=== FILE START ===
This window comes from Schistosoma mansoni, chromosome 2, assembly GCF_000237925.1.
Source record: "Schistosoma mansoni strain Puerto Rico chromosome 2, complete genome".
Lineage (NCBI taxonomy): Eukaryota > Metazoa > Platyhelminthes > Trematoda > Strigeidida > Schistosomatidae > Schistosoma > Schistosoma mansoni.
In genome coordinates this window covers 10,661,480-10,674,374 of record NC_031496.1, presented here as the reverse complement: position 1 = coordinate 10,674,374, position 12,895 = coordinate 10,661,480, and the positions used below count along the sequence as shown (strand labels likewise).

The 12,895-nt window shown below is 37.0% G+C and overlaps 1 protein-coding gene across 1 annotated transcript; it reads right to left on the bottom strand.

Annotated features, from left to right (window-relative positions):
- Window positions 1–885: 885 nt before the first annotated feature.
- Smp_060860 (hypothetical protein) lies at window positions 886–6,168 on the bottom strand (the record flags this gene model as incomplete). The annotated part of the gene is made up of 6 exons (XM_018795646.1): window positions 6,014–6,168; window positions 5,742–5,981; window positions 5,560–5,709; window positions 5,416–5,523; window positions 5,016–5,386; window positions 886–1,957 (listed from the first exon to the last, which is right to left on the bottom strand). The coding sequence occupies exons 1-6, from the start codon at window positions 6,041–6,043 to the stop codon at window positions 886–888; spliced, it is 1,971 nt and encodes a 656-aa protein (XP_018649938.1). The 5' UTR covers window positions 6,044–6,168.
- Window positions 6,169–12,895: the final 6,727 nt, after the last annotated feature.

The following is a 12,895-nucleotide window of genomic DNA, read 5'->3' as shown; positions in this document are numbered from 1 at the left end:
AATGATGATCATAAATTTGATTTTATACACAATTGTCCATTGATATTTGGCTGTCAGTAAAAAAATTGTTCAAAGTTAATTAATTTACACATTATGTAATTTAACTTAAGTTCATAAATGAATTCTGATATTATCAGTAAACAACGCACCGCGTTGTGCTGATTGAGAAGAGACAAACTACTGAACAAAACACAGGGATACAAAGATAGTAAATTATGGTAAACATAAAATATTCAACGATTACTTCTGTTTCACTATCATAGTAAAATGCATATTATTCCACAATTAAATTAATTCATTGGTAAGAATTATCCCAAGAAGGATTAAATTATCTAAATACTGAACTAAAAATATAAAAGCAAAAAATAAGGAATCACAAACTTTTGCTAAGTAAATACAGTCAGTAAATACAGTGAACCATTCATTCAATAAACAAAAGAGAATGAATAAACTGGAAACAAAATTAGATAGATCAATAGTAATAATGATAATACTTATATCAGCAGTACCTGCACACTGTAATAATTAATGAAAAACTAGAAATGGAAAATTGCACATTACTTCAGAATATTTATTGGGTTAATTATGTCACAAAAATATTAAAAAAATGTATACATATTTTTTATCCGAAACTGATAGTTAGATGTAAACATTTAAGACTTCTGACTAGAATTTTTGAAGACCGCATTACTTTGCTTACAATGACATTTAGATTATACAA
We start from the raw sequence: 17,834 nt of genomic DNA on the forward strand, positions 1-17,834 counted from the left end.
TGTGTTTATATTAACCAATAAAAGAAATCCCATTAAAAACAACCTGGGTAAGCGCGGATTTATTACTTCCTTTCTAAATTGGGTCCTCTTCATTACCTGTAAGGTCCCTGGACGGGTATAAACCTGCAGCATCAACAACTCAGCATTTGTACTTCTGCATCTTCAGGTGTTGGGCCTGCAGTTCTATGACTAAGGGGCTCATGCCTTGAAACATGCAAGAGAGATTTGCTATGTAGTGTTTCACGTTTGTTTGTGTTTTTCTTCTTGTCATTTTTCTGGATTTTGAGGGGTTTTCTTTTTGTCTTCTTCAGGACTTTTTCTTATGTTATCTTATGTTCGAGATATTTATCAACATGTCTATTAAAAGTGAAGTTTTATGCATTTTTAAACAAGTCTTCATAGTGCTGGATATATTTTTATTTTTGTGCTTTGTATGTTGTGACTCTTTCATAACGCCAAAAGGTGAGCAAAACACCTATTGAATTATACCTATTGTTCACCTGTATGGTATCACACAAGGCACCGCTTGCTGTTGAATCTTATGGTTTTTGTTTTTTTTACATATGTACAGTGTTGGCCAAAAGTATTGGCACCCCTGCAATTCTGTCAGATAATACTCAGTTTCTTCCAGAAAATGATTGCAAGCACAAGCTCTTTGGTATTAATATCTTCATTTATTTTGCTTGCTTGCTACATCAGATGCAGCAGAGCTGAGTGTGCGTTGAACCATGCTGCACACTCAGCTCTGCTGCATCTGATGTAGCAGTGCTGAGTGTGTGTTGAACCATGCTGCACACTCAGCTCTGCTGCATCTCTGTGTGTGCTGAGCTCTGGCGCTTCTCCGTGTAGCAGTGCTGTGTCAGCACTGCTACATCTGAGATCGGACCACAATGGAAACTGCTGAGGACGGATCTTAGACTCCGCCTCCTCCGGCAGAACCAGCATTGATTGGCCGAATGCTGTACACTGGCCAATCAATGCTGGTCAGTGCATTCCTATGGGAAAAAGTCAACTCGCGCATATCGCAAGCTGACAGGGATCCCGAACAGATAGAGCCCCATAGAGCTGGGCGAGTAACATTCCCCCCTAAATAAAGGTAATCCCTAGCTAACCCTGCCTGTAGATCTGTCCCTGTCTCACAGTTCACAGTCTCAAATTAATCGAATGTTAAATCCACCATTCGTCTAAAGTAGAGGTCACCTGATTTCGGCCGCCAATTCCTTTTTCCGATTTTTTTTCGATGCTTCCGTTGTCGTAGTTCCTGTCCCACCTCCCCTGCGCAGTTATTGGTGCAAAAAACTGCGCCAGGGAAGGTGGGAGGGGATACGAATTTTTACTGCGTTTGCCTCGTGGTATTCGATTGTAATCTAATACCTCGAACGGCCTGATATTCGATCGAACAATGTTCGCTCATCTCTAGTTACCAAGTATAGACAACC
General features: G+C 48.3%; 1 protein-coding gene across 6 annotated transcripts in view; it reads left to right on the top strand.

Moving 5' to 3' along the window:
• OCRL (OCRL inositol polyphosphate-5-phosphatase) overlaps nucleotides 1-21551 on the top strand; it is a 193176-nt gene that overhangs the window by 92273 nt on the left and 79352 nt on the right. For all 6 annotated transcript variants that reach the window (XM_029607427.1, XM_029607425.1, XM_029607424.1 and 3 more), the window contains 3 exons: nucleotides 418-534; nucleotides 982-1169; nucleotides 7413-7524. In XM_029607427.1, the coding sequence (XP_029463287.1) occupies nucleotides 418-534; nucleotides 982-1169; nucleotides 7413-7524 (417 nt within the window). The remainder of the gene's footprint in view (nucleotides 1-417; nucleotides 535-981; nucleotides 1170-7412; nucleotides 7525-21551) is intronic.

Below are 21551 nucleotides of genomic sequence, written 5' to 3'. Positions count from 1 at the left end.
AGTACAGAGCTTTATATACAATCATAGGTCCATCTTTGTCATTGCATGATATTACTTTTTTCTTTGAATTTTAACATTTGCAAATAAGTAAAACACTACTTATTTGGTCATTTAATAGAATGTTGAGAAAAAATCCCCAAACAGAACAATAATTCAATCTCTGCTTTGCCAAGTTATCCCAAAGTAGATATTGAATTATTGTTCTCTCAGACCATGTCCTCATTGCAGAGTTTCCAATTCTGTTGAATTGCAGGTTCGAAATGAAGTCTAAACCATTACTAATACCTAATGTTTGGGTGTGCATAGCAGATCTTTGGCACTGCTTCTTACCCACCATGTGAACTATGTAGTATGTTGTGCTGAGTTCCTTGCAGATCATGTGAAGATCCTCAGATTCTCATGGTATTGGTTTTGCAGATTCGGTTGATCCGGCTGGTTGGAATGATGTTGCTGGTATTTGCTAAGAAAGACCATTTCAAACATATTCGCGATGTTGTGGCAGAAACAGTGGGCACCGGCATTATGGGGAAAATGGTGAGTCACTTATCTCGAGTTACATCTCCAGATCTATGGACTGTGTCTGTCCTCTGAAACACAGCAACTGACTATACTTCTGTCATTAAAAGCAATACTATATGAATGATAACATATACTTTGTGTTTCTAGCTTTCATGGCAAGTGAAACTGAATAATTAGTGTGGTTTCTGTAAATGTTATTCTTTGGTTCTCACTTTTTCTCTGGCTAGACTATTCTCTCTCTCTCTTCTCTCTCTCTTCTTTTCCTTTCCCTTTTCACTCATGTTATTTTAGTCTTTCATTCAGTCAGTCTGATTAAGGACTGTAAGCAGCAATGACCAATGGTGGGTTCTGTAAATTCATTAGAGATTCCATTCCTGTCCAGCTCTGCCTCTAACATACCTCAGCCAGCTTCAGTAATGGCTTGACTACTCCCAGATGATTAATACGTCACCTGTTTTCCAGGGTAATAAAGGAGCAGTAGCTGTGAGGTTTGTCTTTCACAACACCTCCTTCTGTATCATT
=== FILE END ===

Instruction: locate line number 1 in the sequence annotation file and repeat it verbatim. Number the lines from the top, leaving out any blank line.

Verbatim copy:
This window comes from Schistosoma mansoni, chromosome 2, assembly GCF_000237925.1.